Awake  Proning  Protocol for the Non-Intubated Patient Awake  Proning  Protocol for the Non-Intubated Patient

Awake Proning Protocol for the Non-Intubated Patient - PowerPoint Presentation

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Uploaded On 2024-02-03

Awake Proning Protocol for the Non-Intubated Patient - PPT Presentation

April 2020 Objectives Recognize the purpose and benefits of prone positioning Identify the appropriate patient population and eligibility requirements for prone positioning Understand the appropriate equipment needed and protocol procedures necessary to carry out awake prone positioning in the ID: 1044398

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1. Awake Proning Protocol for the Non-Intubated PatientApril 2020

2. ObjectivesRecognize the purpose and benefits of prone positioningIdentify the appropriate patient population and eligibility requirements for prone positioningUnderstand the appropriate equipment needed and protocol/ procedures necessary to carry out awake prone positioning in the non-intubated patientUnderstand nursing considerations in care of the non-intubated prone positioned patient

3. What is the benefit of Prone Positioning?Improve oxygenation by promoting alveolar expansion and recruitment in the patient experiencing mild to moderate hypoxemia.

4. Who is eligible to participate in prone positioning?COVID positive and PUIs (persons under investigation)Patients with other respiratory illnessesAwake with good mental statusNasal cannula (regular or high-flow) or facemask (Maximum Flow rate of 40 L/min)No vomiting within the preceding 24 hoursNo evidence of hypercapnia on ABG or no vasopressor use Physician, nurse and RT agree that patient is a good proning candidate

5. CONTRAINDICATIONS For Prone Positioning: Advanced pregnancyAny mechanical contraindications to prone positioning (facial/chest trauma, fractures) Refusal/inability to comply/collaborate with prone positioning.

6. EquipmentSupplemental oxygen, as orderedContinuous pulse oximetry monitorPillows or wedgesStatic air overlay (Waffle Overlay) or specialty bed, as neededFoam dressing/ thin duoderm as needed to protect pressure areas

7. PROTOCOL:Patient can prone themselves as desired by turning toward oxygen tubing onto their abdomen for as long as they can perform comfortably.The ideal time for prone position is at least sixteen (16) hours/day.Nurse can assist patient to turn if needed during bundled care time. Nurse should be wearing PPE (gown, surgical mask or N95, face shield, gloves)Patient may prone using a pillow as head-rest. Swimming position is optional.Patient may stay proned if they fall asleep.Patient can supinate themselves when desired.Patient may try rotating between left or right lateral recumbent positions.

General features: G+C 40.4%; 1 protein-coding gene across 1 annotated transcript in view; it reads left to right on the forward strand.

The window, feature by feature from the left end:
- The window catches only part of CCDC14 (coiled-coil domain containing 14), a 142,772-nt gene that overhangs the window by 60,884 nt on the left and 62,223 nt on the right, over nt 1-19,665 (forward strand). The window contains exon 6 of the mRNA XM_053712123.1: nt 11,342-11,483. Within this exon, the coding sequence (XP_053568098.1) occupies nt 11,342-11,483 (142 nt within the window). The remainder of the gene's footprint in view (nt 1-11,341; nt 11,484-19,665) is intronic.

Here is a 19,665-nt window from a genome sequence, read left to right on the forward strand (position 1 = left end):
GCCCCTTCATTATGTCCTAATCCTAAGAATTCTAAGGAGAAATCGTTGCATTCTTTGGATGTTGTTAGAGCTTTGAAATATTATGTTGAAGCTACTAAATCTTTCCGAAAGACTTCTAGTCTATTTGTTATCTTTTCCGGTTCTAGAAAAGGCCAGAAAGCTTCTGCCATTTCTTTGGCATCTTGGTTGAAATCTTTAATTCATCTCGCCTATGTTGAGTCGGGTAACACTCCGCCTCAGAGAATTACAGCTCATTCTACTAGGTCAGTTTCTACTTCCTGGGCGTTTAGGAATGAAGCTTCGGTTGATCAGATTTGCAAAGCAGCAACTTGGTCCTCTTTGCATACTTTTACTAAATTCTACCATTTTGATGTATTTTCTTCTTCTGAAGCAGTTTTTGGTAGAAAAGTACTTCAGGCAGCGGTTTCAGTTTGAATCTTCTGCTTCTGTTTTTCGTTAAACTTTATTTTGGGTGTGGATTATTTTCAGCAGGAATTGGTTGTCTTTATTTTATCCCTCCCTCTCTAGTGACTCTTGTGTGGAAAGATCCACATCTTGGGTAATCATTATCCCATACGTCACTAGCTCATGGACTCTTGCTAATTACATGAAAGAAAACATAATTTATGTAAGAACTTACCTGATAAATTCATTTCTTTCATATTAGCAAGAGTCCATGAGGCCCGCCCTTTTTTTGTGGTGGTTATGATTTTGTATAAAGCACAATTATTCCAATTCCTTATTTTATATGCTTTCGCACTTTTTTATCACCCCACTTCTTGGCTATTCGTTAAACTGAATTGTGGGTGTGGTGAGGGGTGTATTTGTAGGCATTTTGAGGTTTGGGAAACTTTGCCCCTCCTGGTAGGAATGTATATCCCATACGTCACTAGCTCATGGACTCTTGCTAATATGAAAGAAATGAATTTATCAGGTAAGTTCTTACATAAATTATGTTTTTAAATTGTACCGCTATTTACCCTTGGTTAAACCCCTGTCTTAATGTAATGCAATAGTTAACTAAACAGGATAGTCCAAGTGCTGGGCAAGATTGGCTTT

9. INITIATION/MAINTENANCE:Prior to Proning:Verify orderExplain procedure to patient and family. Consider continuous cardiac monitoring. Consider ECG leads placement on anterior or posterior chest wall to avoid pressure areas.Initiate continuous pulse oximetry monitoring. After Proning:Monitor the initial first hour of prone position and observe for tolerance:Document heart rate/rhythm, respiratory rate, SpO2, and oxygen therapy prior to initial prone positioning.Document heart rate/rhythm, respiratory rate, SpO2, respiratory effort, oxygen therapy, and tolerance after initial hour of prone positioning.If pronation tolerated, patient should continue to self-prone as tolerated and desired.

10. Initiation/ Maintenance ContinuedThe ideal time for prone position is at least sixteen (16) hours/day.Document Prone Checklist Q2 hr. to include: position, oxygen therapy, FiO2, oxygen flow rate, SpO2, pressure reduction device, and tolerance of prone position.Document all skin assessments and preventative measures. If patient’s oxygenation improves significantly when supine (i.e. needs less than 5L O2), consult with Provider for the indication to stop proning related to condition improvement.If patient’s oxygenation needs (prone or supine) are above 40L O2, notify Provider to consider cessation of proning and alternative intervention (Intubation)

11. DocumentationComplete Q2H documentation from task list

12. Nursing ConsiderationsConsider SkinConsider placing patients with a Braden < 18 on a static overlay or specialty bed.Assess any potential pressure areas along bony prominences and apply prophylactic foam dressing, if indicated.Apply thin foam dressing under medical devices, especially on face.Align urinary catheter tubing toward the foot of the bed with the securement device in the middle of the leg.Positioning devices/pillows are needed to offload pressure points.Encourage microshifts of the head and body to relieve pressure in place of Q2hr turns.

13. Nursing Considerations Patient is able to follow instructions and self-prone (aka lie on the stomach) with some minimal assist with devices/bed/positioningHave the patient use the bathroom prior to proning. Empty ostomy bags as appropriate.Instruct patient to recline on his/her stomach, supported by their arms and pillow(s) in such a manner that oxygen tubing is unobstructed. Pillows may be placed under the hips or legs for comfort. To facilitate the patient maintaining prone position the call light, phone, and bedside table should be placed within reach.

14. Referenceswww.NPIAP.com, Pressure Injury Prevention; PIP Tips for Prone Positioning (Retrieved 04/13/2020)Massachusetts General Hospital policy: Prone Positioning for the Non-Intubated Patients Guideline (04/022020)